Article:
Monaco may just be a sliver of 2 km, yet it is crammed with millionaires, showy glamour, 300 days of sunshine every year.
It also has awesome architecture, an improbable number of spotlessly-lush parks and one of the smallest royals-to-commoners ratios in the world. You’d be forgiven for thinking Monaco is something dreamt up as a vehicle for a film – the actress, incidentally, married Prince Rainier, bringing a Hollywood to glow with her.
The best way to see this most elegant strip of the Côte d’Azur is on foot. Its mix of bustling streets, quiet lanes, and floral parks separate its great landmark: the Prince’s Palace. The latter, incidentally, built in a gorgeous rococo style with onion domes and marble columns, was the brainchild of Princess Caroline to attract tourists – citizens are not allowed to enter.
The locals seem to spend their time riding around in open-top Bentleys and strolling around casually. It’s not good to work up a sweat in chinos and Ralph Lauren.
This is not a place to be under-dressed unless you want to seriously stand out. Being an extra here means making an extra effort if you want any chance of blending in.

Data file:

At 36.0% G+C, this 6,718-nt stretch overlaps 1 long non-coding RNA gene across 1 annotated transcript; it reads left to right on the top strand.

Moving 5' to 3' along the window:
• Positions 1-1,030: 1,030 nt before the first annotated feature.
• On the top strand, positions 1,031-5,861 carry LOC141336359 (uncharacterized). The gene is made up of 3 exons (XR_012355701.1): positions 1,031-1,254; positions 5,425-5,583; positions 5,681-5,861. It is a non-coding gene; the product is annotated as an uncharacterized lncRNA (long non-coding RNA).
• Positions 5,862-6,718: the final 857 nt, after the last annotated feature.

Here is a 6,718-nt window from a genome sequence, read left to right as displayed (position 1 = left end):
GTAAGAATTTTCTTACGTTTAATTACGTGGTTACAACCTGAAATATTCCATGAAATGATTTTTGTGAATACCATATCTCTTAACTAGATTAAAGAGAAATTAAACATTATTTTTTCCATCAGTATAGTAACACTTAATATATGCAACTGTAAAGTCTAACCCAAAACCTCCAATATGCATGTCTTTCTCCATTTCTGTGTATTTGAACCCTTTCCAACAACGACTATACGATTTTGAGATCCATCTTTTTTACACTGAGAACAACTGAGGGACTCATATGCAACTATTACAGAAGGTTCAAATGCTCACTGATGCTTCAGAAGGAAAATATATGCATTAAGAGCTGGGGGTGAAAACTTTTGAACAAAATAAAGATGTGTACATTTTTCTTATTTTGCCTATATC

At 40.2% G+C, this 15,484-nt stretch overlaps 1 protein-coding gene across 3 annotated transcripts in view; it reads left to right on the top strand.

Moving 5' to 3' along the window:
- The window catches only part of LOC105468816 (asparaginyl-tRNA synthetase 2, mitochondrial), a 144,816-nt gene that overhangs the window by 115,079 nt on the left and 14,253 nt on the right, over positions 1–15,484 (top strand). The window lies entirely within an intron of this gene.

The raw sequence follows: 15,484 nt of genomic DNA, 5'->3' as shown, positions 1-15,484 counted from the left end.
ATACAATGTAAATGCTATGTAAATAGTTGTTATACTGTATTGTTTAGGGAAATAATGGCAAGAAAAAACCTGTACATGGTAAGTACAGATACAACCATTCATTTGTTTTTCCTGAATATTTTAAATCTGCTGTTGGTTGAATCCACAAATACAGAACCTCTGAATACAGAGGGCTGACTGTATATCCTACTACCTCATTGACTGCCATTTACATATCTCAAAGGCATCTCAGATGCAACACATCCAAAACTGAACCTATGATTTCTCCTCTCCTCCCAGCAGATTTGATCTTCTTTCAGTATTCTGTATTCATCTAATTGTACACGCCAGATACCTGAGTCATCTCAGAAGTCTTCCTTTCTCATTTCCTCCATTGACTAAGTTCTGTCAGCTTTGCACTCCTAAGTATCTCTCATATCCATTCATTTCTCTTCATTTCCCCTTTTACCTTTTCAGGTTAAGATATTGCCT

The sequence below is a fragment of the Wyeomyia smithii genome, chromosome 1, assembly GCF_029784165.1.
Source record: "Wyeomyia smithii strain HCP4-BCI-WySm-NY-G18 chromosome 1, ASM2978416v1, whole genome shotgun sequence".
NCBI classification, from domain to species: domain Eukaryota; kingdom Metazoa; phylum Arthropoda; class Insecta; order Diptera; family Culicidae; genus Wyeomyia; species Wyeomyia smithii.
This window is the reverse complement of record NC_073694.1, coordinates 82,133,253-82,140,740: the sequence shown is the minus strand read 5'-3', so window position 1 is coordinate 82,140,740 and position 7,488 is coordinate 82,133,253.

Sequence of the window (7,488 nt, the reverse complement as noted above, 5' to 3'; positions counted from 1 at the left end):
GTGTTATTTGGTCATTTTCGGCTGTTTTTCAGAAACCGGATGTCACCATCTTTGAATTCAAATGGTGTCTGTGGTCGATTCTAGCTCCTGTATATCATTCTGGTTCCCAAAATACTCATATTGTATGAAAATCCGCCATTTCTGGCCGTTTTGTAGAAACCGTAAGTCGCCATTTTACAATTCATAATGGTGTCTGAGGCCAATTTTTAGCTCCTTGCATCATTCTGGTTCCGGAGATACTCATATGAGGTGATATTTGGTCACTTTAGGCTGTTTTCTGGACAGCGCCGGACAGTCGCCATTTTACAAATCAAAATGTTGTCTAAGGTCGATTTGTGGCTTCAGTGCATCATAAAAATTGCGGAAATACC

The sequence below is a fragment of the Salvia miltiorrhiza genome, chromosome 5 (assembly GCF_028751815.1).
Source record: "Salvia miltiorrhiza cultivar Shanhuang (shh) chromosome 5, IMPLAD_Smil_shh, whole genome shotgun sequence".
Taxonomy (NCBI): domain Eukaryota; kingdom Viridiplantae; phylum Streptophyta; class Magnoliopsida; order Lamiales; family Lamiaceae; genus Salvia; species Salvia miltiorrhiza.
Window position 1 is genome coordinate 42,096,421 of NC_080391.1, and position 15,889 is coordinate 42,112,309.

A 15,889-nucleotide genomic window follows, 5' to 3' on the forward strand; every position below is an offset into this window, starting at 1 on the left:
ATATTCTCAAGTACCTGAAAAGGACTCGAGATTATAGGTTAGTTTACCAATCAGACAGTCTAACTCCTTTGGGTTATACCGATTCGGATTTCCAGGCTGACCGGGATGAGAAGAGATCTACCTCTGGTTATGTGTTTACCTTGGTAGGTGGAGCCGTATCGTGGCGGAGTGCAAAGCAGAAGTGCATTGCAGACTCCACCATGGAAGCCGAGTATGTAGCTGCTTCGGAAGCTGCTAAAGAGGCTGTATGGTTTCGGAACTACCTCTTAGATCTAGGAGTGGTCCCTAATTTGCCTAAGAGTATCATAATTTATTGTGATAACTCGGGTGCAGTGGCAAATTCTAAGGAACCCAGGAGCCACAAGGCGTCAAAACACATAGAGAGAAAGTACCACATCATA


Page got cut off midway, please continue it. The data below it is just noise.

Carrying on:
The only concession worth making is shoes; ones that’ll help you get up and downhills. Of which there are a lot.
A leisurely afternoon can take you from the Palace at what is the gateway to the principality to the ritzier and most famous of its seven districts, just across the spectacular drop to the harbor. And it’s a similarly manageable stroll to get down to those yachts below.
While the place may be ridiculously pompous (its 35,000 population even have a local dialect and national holiday), it is a safe place to be a tourist. Plain-clothed police patrol the tourist spots and they’re big on CCTV – cameras are everywhere.
So, a starting point. It’s a steep slog from the center of town up to the Palace, but you’ve stunning views with every step before you reach the square on which is played another sign of pomp: the midday changing of the guard.
It’s worth taking a detour along the winding and undulating alleyways that sit behind the main roads of La Condamine if you want a sense of how ordinary Monegasques live. You’ll pass front doors and occasionally reach an end. But no one will mind you finding a shortcut.
Just don’t expect decent service from waiters who make it clear they’ve enjoyed better clientele before harrying you out of your seat as soon as they spot an empty cup or a clean plate. The cafe does have its own free area, ideal for low-rollers who prefer slot machines to roulette tables. But that cheapens the experience.
From any of the vantage points, Monaco appears a thriving hub of high rises, but there’s a lot of greenery set in among all that concrete. And it’s pleasingly green, thanks to all the trees and shrubbery that line the pavements.